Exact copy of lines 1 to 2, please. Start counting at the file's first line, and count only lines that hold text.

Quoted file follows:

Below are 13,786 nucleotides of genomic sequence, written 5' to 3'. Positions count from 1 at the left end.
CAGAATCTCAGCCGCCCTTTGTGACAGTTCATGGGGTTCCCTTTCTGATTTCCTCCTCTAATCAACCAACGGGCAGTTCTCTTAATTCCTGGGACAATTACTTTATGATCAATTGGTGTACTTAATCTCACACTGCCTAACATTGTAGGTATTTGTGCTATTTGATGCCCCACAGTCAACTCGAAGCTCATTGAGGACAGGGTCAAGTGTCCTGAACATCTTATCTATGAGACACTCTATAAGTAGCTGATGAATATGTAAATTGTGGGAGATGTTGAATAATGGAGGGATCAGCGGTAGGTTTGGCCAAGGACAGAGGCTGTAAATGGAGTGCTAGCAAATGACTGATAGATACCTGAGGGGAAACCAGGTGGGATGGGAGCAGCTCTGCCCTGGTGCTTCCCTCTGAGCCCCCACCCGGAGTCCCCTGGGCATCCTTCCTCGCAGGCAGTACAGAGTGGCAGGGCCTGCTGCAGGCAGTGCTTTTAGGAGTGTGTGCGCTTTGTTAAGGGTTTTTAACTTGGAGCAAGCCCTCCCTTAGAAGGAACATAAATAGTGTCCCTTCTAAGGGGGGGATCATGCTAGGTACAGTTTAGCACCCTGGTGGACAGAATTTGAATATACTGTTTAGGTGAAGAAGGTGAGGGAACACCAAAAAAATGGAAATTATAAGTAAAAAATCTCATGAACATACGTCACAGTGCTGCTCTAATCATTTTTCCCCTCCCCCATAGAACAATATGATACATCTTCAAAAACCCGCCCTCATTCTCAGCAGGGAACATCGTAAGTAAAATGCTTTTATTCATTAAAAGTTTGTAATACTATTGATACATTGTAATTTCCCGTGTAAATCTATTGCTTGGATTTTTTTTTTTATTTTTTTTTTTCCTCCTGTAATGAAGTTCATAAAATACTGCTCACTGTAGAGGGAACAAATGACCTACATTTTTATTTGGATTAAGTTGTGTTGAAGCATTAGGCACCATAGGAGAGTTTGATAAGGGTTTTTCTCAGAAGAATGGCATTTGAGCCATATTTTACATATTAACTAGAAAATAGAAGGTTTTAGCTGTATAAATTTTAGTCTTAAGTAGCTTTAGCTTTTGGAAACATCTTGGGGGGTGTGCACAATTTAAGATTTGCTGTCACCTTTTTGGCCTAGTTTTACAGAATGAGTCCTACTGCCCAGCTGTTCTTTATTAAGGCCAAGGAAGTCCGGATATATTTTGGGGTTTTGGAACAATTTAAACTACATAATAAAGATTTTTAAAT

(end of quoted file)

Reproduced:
Below are 13,786 nucleotides of genomic sequence, written 5' to 3'. Positions count from 1 at the left end.
CAGAATCTCAGCCGCCCTTTGTGACAGTTCATGGGGTTCCCTTTCTGATTTCCTCCTCTAATCAACCAACGGGCAGTTCTCTTAATTCCTGGGACAATTACTTTATGATCAATTGGTGTACTTAATCTCACACTGCCTAACATTGTAGGTATTTGTGCTATTTGATGCCCCACAGTCAACTCGAAGCTCATTGAGGACAGGGTCAAGTGTCCTGAACATCTTATCTATGAGACACTCTATAAGTAGCTGATGAATATGTAAATTGTGGGAGATGTTGAATAATGGAGGGATCAGCGGTAGGTTTGGCCAAGGACAGAGGCTGTAAATGGAGTGCTAGCAAATGACTGATAGATACCTGAGGGGAAACCAGGTGGGATGGGAGCAGCTCTGCCCTGGTGCTTCCCTCTGAGCCCCCACCCGGAGTCCCCTGGGCATCCTTCCTCGCAGGCAGTACAGAGTGGCAGGGCCTGCTGCAGGCAGTGCTTTTAGGAGTGTGTGCGCTTTGTTAAGGGTTTTTAACTTGGAGCAAGCCCTCCCTTAGAAGGAACATAAATAGTGTCCCTTCTAAGGGGGGGATCATGCTAGGTACAGTTTAGCACCCTGGTGGACAGAATTTGAATATACTGTTTAGGTGAAGAAGGTGAGGGAACACCAAAAAAATGGAAATTATAAGTAAAAAATCTCATGAACATACGTCACAGTGCTGCTCTAATCATTTTTCCCCTCCCCCATAGAACAATATGATACATCTTCAAAAACCCGCCCTCATTCTCAGCAGGGAACATCGTAAGTAAAATGCTTTTATTCATTAAAAGTTTGTAATACTATTGATACATTGTAATTTCCCGTGTAAATCTATTGCTTGGATTTTTTTTTTTATTTTTTTTTTTCCTCCTGTAATGAAGTTCATAAAATACTGCTCACTGTAGAGGGAACAAATGACCTACATTTTTATTTGGATTAAGTTGTGTTGAAGCATTAGGCACCATAGGAGAGTTTGATAAGGGTTTTTCTCAGAAGAATGGCATTTGAGCCATATTTTACATATTAACTAGAAAATAGAAGGTTTTAGCTGTATAAATTTTAGTCTTAAGTAGCTTTAGCTTTTGGAAACATCTTGGGGGGTGTGCACAATTTAAGATTTGCTGTCACCTTTTTGGCCTAGTTTTACAGAATGAGTCCTACTGCCCAGCTGTTCTTTATTAAGGCCAAGGAAGTCCGGATATATTTTGGGGTTTTGGAACAATTTAAACTACATAATAAAGATTTTTAAAT